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Asylum seekers and refugees hold placards during protest against their detention at Kangaroo Point Hotel in Brisbane, Australia, amid the Covid-19 crisis. © 2020 Photo by Florent Rols / SOPA Images/Sipa USA

Australia’s policy of transferring people seeking asylum to Pacific islands for processing is now a well-known, shameful domestic policy. Asylum seekers and refugees continue to suffer because of the Australian government’s unrelenting offshore processing regime and boat pushbacks. These measures are harmful enough, but their damage is compounded when other governments seek to replicate it. The UK government generated global outrage when it announced its plan in 2022 to send asylum seekers to Rwanda – an idea heavily influenced by Australia’s policies.  

This month marked 75 years since the adoption of the Universal Declaration of Human Rights. Australia played a leading role in drafting the declaration and committed to protecting everyone’s rights, including to seek asylum. 

But it has been more than a decade since the Labor government reintroduced offshore processing in 2012, transferring men, women, and children seeking asylum to Nauru; and men to Papua New Guinea (PNG). And leaders such as the former foreign minister and key architect of Australia’s offshore detention policy, Alexander Downer, and former Prime Minister Tony Abbott tout the ‘success’ of the so-called Australian model to governments like the UK. Downer has been appointed to the independent monitoring committee charged with overseeing the UK-Rwanda scheme, raising serious concerns. 

The Australian government is exporting its unlawful, costly, and at times deadly, policies. The pursuit of deterrence at all costs has caused immeasurable suffering. And yet people fleeing persecution and other serious harm face a lack of safe and legal pathways to seek asylum in Australia, and so the boats continue to come.  

Between May 2022 and May 2023, Australia intercepted and returned 221 people travelling by boat. In September and November, Australia transferred 23 people seeking asylum who had arrived by boat to Nauru – the first transfers in nine years and mere months after the last refugee was evacuated from Nauru. There is an enormous amount of secrecy surrounding the transfers, with the Australian Border Force insisting it ‘does not comment on operational matters.’  

Asylum-seeker advocates have struggled to contact the 23 people sent to Nauru. Since June, support services for those held on the island have been overseen by the Nauruan government rather than the Australian authorities. The lack of transparency makes it difficult to know whether the people held there can get legal assistance, translators, medical and welfare services, and communicate with their family. 

About 60 refugees and asylum seekers are still in Papua New Guinea 10 years after the Australian government sent them there. Now they are facing eviction from their accommodation as Australia and PNG are locked in a spat over outstanding bills.  

The Australian government’s treatment of asylum seekers tarnishes Australia’s global reputation and should have served as a warning to other governments instead of an inspiration. The UK government is going to great lengths to evade a recent UK Supreme Court judgment declaring the UK-Rwanda scheme unlawful. The court ruled that the government should not send people seeking asylum to Rwanda because they risk being returned to their home country to face ill-treatment. In 2022, the UK government also passed a law that would allow the authorities to push back boats in the English Channel. The German and Austrian governments have stated they are considering the possibility of offshore asylum processing, while Italy and Albania recently signed an agreement under which people intercepted at sea by Italian vessels will be taken to Albania and detained there while their asylum claims are considered.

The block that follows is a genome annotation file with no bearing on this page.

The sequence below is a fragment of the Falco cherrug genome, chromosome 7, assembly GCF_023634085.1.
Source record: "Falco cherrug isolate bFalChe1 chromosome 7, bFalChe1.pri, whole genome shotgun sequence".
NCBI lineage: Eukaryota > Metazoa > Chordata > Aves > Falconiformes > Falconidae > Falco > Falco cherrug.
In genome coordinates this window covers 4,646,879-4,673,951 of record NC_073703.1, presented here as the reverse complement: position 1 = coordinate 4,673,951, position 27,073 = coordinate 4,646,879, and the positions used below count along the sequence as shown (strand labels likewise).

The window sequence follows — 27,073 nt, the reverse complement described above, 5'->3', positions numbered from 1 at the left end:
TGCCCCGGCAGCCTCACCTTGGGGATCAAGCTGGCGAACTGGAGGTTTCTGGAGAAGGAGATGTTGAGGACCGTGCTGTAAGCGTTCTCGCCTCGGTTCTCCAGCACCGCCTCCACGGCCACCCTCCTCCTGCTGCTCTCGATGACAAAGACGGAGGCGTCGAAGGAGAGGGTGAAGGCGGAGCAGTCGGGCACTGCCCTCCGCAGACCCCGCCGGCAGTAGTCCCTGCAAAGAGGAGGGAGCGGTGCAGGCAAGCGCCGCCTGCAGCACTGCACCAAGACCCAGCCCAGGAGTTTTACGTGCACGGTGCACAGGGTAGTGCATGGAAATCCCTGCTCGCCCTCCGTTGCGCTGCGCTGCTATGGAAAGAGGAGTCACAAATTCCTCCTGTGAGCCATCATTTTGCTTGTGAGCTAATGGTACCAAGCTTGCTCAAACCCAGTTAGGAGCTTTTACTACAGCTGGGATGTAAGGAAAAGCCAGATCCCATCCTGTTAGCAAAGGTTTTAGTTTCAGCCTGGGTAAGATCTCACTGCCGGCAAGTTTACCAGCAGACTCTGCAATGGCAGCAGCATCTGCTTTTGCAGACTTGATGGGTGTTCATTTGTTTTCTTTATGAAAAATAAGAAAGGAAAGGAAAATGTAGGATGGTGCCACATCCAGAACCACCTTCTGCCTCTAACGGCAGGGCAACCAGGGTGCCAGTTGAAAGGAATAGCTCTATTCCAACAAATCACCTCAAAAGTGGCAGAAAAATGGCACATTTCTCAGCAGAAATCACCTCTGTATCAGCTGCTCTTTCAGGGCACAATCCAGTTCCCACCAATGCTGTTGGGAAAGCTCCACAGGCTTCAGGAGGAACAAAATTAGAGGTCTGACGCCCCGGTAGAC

While the Australian government has recently taken some important steps to improve the situation for refugees, including abolishing temporary protection visas so that thousands of refugees living in Australia can apply for permanent residency and citizenship, it has been unwilling to abandon the core pillars of its cruel asylum policy. 

Australia should take its obligations and responsibilities toward asylum seekers seriously, instead of foisting them onto other countries. The government should end offshore processing and pushbacks, which would send a clear message to other governments that this approach is not the way forward. 

Asylum seekers and refugees on Nauru and PNG should immediately be transferred to Australia and people intercepted at sea should be granted access to fair asylum procedures on Australian territory, free from mandatory detention. And if Labor is truly committed to “combatting people smuggling and irregular migration,” its focus should be on further expanding resettlement and other migration pathways, and continuing to work globally to address the root causes of why people flee their homes. 

The Australian and UK governments have shown little sign of adopting a more humane approach to migration. Yet in the face of these setbacks, the promise of the Universal Declaration of Human Rights, including the right to seek asylum, endures. No one should forget that the rights of asylum seekers and refugees in Australia and abroad are at stake. 

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